US 4277646 A
A method and apparatus is disclosed for resetting a data set having a lamp for indicating the completion of a communication between a telephone and a computer or data terminal. The apparatus includes an integrated circuit and associated discrete electronic components that provide photodetection and multivibrator circuits. Signals from the photodetection and multivibrator circuits are transmitted through a logic gate to the data terminal ready lead of the data set so as to reset the data set whenever the lamp is energized.
1. A method of resetting a data set coupling a telephone with a computer or with a data terminal of the type having light signaling means for signaling the completion of a communication and reset terminal means for receiving a data set reset signal upon completion of the communication, and with the reset method comprising the steps of generating an oscillatory electrical signal; monitoring the data set light signaling means; and applying the oscillatory electrical signal to the data set reset terminal means when the light signaling means signals the completion of a communication.
2. Apparatus for resetting a data set having terminal means for coupling with a telephone and with a computer or data terminal, light signaling means for signaling completion of a communication between the telephone and the computer or data terminal, and reset terminal means for receiving a data set reset signal upon completion of a communication, and with said reset apparatus comprising, in combination, a logic gate having at least two input leads and an output lead adapted to be operatively coupled with the data set reset terminal means; means for detecting light from the data set light signaling means of an intensity in excess of a selected threshold; means for applying an oscillatory electrical signal to one of said logic gate input leads; and means for applying a logic signal to the other of said logic gate input leads in response to the detection of light of an intensity in excess of said selected threshold.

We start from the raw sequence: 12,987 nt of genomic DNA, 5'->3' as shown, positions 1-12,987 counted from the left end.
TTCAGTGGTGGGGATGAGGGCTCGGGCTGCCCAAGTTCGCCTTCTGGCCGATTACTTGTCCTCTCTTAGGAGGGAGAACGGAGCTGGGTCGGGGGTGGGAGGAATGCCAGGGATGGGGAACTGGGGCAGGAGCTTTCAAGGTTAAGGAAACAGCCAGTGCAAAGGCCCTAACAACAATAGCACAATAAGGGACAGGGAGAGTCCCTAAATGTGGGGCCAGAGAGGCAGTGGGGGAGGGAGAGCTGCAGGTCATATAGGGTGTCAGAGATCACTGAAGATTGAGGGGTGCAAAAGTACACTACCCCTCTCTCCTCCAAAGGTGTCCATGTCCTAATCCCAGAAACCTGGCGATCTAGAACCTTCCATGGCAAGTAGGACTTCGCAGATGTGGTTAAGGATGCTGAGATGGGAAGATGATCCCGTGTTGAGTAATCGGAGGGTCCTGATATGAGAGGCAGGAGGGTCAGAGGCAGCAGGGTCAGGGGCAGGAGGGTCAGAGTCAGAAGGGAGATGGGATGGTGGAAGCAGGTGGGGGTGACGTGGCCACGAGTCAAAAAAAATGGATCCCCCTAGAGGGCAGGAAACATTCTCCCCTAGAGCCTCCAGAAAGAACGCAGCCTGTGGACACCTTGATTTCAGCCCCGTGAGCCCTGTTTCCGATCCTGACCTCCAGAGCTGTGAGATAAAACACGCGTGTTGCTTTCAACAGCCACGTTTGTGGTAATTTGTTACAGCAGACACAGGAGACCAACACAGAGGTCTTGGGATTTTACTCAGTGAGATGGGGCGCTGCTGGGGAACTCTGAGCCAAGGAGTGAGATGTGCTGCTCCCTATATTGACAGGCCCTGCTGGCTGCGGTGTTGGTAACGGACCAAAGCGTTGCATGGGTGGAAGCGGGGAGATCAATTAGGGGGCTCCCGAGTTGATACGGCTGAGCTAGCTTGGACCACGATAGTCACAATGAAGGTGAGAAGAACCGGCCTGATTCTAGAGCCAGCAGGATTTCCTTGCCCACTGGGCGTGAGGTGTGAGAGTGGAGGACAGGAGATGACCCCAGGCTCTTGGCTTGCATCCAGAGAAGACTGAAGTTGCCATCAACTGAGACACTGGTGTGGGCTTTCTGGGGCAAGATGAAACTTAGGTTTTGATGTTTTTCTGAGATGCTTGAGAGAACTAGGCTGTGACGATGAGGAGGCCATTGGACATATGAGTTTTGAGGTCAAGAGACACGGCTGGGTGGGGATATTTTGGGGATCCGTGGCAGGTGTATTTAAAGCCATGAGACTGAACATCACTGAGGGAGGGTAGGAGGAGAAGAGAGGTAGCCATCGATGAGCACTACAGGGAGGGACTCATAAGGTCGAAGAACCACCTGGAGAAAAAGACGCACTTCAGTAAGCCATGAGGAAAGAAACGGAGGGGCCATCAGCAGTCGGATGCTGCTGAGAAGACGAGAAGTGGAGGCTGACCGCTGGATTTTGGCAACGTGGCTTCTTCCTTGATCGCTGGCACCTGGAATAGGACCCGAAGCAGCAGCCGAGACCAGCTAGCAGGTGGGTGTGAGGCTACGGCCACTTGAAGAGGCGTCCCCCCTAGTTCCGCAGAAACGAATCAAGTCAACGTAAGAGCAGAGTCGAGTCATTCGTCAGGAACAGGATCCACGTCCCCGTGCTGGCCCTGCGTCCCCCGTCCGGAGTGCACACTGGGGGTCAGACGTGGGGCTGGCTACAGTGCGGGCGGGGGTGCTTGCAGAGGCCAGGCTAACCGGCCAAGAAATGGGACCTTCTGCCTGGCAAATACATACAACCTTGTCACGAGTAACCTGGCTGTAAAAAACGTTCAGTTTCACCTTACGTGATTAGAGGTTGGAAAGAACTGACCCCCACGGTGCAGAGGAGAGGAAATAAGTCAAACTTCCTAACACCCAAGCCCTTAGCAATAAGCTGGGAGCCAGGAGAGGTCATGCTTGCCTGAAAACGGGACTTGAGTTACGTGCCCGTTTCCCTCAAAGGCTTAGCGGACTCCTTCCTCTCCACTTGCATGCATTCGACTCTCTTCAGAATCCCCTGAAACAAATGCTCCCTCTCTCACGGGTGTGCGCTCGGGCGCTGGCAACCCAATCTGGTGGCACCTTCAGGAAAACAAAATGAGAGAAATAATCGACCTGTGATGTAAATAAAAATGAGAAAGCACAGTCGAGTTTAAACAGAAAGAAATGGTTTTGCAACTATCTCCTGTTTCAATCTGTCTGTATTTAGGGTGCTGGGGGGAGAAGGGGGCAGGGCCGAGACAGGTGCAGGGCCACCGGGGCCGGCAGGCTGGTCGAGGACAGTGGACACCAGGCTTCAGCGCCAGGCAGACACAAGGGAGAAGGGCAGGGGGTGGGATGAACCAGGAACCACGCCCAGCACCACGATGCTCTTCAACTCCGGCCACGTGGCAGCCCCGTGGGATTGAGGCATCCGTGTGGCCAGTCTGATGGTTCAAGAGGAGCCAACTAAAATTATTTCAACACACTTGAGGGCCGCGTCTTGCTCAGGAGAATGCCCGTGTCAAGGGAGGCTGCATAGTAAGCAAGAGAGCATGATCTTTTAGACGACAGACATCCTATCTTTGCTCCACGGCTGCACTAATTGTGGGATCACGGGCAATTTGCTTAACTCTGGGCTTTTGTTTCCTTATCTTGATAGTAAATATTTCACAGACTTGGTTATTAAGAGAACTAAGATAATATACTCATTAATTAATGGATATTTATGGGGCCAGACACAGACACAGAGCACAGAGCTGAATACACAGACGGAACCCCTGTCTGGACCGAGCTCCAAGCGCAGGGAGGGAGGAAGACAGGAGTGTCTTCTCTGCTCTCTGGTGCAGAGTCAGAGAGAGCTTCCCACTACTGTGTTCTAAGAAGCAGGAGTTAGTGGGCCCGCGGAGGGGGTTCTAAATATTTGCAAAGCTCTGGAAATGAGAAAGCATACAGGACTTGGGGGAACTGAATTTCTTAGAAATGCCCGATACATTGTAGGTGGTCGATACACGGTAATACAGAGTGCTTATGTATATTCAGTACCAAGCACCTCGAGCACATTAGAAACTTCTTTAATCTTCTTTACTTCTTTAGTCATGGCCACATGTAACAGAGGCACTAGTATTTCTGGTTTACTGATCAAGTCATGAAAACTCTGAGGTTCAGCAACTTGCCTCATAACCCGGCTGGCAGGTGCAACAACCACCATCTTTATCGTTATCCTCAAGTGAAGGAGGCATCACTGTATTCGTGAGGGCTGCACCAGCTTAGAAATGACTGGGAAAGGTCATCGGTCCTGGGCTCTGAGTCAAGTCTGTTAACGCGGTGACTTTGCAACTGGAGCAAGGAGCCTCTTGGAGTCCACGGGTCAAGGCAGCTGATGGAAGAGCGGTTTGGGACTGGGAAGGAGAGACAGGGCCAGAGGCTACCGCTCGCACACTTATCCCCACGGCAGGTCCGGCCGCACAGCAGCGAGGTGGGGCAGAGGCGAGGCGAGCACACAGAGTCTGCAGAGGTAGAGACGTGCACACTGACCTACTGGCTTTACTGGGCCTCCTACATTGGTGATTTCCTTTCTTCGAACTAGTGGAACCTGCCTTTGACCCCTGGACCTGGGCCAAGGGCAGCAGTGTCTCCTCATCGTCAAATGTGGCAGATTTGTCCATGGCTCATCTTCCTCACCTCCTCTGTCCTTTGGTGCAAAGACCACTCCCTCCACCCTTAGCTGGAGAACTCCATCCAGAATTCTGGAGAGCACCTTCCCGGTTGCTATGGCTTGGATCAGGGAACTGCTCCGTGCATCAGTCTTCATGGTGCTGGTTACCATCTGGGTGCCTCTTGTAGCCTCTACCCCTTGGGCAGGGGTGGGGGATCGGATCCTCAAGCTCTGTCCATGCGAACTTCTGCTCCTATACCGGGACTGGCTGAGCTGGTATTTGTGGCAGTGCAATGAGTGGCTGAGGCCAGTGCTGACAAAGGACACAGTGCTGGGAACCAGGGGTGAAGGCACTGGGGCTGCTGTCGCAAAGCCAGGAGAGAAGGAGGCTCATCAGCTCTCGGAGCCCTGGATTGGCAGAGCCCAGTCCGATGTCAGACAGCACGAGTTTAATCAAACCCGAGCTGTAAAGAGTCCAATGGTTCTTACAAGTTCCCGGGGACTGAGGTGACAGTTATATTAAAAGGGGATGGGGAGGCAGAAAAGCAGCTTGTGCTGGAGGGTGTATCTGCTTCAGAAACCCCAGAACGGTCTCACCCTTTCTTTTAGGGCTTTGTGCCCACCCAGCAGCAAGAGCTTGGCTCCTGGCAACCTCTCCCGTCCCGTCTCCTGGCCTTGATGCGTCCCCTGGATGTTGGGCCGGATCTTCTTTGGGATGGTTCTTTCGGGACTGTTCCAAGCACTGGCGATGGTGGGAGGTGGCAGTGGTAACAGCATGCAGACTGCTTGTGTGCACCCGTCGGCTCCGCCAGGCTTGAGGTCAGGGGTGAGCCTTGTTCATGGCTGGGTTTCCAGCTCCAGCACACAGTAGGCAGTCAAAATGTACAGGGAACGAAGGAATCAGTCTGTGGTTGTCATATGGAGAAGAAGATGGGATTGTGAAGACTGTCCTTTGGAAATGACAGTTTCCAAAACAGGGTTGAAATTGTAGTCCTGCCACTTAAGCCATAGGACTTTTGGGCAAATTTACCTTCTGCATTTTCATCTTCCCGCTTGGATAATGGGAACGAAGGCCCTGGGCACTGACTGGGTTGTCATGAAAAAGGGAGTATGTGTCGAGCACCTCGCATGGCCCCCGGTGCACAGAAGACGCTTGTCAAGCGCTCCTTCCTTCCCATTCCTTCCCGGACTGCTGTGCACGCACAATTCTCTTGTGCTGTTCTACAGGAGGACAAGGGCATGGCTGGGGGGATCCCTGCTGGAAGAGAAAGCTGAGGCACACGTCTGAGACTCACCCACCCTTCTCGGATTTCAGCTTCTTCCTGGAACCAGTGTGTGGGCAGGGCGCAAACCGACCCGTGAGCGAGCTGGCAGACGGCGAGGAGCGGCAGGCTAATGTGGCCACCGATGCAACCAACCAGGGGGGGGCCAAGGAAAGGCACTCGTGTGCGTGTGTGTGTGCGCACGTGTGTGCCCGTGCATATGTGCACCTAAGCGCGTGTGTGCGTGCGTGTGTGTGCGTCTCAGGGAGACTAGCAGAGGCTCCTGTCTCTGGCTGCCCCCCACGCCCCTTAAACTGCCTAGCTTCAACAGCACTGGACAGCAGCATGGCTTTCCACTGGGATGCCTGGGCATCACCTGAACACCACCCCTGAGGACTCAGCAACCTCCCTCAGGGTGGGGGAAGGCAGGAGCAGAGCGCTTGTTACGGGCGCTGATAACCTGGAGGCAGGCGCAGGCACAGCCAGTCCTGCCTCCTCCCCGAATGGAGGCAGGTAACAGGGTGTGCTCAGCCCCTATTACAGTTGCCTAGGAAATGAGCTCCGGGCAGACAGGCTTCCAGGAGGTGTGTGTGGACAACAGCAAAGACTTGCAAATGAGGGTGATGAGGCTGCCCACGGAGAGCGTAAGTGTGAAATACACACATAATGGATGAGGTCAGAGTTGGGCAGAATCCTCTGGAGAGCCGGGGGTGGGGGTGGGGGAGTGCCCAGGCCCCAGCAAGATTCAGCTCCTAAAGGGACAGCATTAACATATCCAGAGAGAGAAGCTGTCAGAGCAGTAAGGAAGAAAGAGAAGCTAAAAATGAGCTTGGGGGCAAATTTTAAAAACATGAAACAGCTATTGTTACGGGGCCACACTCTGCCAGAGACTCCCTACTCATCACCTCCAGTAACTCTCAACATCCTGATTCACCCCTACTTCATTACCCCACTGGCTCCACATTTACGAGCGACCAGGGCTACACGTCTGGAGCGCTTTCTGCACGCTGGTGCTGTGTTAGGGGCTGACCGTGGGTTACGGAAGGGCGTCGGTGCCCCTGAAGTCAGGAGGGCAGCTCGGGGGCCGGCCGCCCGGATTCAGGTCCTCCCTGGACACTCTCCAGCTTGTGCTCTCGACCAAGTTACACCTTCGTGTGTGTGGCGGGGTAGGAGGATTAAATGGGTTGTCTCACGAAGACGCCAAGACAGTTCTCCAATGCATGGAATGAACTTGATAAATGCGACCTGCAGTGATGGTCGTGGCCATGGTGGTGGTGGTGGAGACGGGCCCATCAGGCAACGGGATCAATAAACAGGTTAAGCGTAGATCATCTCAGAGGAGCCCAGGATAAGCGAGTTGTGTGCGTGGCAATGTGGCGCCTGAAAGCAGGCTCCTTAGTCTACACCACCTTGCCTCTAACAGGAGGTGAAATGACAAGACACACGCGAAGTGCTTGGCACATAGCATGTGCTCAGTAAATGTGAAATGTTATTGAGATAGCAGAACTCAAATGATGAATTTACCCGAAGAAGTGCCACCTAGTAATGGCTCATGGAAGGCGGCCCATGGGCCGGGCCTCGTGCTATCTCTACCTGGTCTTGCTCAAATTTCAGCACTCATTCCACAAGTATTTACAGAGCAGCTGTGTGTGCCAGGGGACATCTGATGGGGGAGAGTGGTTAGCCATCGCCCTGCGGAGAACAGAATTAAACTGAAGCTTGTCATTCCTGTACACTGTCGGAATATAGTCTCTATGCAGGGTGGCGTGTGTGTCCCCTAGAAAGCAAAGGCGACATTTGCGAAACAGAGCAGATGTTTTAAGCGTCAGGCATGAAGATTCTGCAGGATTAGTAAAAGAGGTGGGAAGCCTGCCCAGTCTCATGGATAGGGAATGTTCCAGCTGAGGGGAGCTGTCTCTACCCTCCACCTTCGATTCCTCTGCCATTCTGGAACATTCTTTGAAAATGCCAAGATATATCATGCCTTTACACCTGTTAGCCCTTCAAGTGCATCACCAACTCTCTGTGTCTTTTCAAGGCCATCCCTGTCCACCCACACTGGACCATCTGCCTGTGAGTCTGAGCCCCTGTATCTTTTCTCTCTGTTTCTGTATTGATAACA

This invention relates to apparatuses and methods for resetting data sets.
Systems in which telephones are placed in communication with computers or data terminals typically employ a component known as a data set. Data sets perform such transmitting functions as converting voice or analogue signals transmitted to and from a telephone into digital signals which are transmitted to and from a computer or data terminal. The data set also performs such supervisory functions as generating a busy signal when the computer or terminal is unavailable, and answering the telephone when the computer or terminal is available. The more sophisticated data sets also have memory means for storing and forwarding data.